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Why Does My Dog Stare At Me?

Writer, Adoring Corgi Mom | + posts

Ali is a writer, editor & proud Corgi mom with diverse experience across educational publishing & entertainment blogging.

All dog parents know that feeling of connection when you look at your dog and see those big puppy dog eyes staring back at you. We always want to interpret it as true love between us and our pups, and while that is a part of it, there are a lot of other reasons that dogs stare at their humans. Since dogs and humans can’t speak the same verbal language – barking doesn’t count! – they have to communicate with us using their body language and facial expressions, especially eye contact. Not all stares are created equal, though, and it is important to know what different looks mean.

Dogs Stare When They Want Something

Your pup can’t use their words to tell you when they are hungry or when they need to go out, but they can use their eyes. Dogs often stare at us when they need something, be it basic needs like food or a walk, or some attention via playtime or some extra pets and snuggles. Many dogs have a routine and know when it’s mealtime or time to go out and do their business, and if their human is distracted or slacking, they will let you know with that look. How many times have you been absorbed in a binge-watching session and looked away from the TV to see two big eyes staring right at you? Those looks tell you that it’s time to get off the couch and take care of your pup’s needs.

Staring is also used as a manipulation tactic by dogs trying to get themselves some yummy table scraps. The begging stare is common when they smell your tasty people food, and this is especially true if you make a habit of rewarding this behavior by feeding them from the table while you’re eating or in the kitchen while you’re preparing food. While it’s not a good habit to get into as too much people food is not good for a dog’s diet – especially if they have weight management issues or dietary restrictions – dogs use that begging stare to guilt us into sharing our food with them. There are few among us that can always resist that face, even when we know we should.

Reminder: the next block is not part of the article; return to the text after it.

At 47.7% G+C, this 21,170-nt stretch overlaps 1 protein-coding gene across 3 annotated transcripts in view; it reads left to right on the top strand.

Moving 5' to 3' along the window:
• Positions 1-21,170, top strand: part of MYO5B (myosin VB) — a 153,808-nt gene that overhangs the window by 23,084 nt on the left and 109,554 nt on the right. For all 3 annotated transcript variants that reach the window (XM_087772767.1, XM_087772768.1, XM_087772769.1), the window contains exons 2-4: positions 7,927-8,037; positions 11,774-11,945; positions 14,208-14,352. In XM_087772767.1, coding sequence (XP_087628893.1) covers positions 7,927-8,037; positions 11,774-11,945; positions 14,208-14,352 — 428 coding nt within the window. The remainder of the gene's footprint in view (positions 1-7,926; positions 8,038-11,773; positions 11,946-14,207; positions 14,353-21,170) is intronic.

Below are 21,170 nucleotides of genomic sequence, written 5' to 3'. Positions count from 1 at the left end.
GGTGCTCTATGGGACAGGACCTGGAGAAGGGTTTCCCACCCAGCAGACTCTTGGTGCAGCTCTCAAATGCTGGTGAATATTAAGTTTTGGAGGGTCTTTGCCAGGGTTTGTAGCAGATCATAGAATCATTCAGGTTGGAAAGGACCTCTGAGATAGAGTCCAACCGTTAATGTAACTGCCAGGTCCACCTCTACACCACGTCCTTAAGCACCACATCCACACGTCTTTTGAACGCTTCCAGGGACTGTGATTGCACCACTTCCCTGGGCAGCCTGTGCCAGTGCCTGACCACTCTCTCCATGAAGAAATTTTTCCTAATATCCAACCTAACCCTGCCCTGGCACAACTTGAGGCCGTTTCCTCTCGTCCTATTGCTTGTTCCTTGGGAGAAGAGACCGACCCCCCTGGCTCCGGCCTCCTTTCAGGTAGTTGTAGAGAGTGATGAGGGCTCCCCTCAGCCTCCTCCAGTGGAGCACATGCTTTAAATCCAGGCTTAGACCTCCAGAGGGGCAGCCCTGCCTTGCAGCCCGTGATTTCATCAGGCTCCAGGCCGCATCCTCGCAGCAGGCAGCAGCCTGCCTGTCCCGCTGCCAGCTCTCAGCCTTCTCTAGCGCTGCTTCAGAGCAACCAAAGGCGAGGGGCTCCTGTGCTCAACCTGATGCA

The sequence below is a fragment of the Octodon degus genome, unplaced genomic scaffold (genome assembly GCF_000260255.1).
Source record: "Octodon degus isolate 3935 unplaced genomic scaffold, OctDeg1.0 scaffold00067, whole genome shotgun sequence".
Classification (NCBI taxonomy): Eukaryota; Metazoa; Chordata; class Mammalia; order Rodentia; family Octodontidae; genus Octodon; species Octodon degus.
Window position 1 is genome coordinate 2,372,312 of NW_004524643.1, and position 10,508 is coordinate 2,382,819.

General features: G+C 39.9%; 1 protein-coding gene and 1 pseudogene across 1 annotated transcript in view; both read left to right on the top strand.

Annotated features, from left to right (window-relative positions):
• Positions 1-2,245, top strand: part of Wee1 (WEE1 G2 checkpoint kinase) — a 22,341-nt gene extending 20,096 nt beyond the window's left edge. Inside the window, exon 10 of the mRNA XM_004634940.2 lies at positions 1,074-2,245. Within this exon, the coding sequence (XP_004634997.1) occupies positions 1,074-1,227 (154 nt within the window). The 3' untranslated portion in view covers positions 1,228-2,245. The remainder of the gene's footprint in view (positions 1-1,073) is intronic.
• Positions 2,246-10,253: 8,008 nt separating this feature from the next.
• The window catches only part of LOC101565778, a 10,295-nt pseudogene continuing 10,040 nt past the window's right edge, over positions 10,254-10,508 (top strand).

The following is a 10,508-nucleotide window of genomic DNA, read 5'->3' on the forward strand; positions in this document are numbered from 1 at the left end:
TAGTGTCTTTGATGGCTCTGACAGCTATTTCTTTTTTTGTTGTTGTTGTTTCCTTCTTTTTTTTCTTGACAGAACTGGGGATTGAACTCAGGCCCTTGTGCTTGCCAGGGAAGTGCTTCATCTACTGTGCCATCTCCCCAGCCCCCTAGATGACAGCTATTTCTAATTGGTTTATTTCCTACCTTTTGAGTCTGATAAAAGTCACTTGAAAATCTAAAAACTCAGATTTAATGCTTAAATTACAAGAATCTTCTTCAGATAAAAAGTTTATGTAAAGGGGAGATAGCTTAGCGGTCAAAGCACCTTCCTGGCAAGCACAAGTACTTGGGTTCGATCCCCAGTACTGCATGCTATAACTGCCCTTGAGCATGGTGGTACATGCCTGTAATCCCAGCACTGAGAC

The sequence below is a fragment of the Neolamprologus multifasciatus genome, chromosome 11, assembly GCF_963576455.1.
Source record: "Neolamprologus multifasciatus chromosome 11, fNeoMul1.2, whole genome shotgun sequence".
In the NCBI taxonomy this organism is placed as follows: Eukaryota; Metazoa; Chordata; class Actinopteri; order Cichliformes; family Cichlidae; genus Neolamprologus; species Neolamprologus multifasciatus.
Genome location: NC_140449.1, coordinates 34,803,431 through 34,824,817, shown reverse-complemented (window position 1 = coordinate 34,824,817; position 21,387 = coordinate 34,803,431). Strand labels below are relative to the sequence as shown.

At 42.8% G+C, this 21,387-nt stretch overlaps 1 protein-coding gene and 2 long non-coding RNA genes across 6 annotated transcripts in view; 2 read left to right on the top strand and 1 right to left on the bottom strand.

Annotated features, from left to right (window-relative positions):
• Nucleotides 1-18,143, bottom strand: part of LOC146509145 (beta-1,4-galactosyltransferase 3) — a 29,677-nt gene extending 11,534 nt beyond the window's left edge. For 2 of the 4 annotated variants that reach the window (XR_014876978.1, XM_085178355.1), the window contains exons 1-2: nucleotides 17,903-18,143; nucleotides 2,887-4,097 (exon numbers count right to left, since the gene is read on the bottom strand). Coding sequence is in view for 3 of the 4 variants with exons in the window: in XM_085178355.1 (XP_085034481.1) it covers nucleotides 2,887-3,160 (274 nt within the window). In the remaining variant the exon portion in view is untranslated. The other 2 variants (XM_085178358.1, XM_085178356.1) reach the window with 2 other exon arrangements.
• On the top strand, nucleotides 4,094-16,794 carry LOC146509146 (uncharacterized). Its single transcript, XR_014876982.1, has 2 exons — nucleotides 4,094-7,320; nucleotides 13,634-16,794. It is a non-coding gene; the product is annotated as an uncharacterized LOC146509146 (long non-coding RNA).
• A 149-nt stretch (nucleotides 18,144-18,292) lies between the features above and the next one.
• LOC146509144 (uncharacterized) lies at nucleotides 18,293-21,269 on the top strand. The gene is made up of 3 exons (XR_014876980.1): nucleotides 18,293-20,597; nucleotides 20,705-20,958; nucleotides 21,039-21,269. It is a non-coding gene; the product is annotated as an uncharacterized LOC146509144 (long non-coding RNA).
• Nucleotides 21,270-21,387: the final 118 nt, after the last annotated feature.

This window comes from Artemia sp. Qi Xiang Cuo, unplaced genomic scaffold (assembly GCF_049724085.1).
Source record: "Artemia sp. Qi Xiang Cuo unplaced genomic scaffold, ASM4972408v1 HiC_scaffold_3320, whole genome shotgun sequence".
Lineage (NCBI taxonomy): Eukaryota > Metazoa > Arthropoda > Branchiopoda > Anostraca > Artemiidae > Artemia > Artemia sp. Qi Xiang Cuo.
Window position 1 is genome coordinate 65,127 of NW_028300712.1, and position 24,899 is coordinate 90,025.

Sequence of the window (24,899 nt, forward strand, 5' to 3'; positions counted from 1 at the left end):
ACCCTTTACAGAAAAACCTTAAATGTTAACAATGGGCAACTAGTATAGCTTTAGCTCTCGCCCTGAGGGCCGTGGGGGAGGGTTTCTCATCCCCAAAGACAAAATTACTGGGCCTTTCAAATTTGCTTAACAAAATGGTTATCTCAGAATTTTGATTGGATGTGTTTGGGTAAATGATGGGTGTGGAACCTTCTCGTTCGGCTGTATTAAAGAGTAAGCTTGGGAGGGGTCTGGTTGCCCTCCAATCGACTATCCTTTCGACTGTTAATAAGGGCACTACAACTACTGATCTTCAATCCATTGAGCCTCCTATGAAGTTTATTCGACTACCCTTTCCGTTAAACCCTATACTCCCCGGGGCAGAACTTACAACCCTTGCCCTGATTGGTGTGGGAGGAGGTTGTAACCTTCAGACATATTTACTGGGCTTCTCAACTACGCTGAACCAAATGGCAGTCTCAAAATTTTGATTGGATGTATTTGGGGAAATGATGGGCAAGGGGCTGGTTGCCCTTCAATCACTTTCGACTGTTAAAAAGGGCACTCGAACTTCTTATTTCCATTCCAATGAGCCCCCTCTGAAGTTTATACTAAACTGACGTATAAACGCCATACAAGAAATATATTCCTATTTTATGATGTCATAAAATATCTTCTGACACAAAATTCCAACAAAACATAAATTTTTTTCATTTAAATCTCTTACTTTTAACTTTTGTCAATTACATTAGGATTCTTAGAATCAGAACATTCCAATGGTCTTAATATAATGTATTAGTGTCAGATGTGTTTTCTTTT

Trained Dogs Watch Their Humans For Cues

A dog that has been trained using positive reinforcement will look to their humans for cues telling them what to do. In fact, it is helpful to train your dog to look at you using a verbal cue (such as “watch me”) because they will focus their attention on you and not other distractions in their environment (smells, noises, or other humans or animals). A dog looking to you for direction will be more responsive to other commands.

If a dog is looking to their human for cues but continues to stare, especially with their head cocked to one side, this is a sign that they are confused. They know you want something, but they don’t know exactly what, and it is a sign that you’re not quite there yet with your training – but keep at it!

Dogs also look to their humans for cues to know what will happen next. If a dog sees you grabbing their leash or a poop bag, they know they are about to get a walk. If they see you grabbing their food bowl, they know it’s chow time. If they see you grabbing your keys, if they’re lucky they might be getting a ride in the car or a trip to the dog park.

Dogs Sometimes Stare When They Poop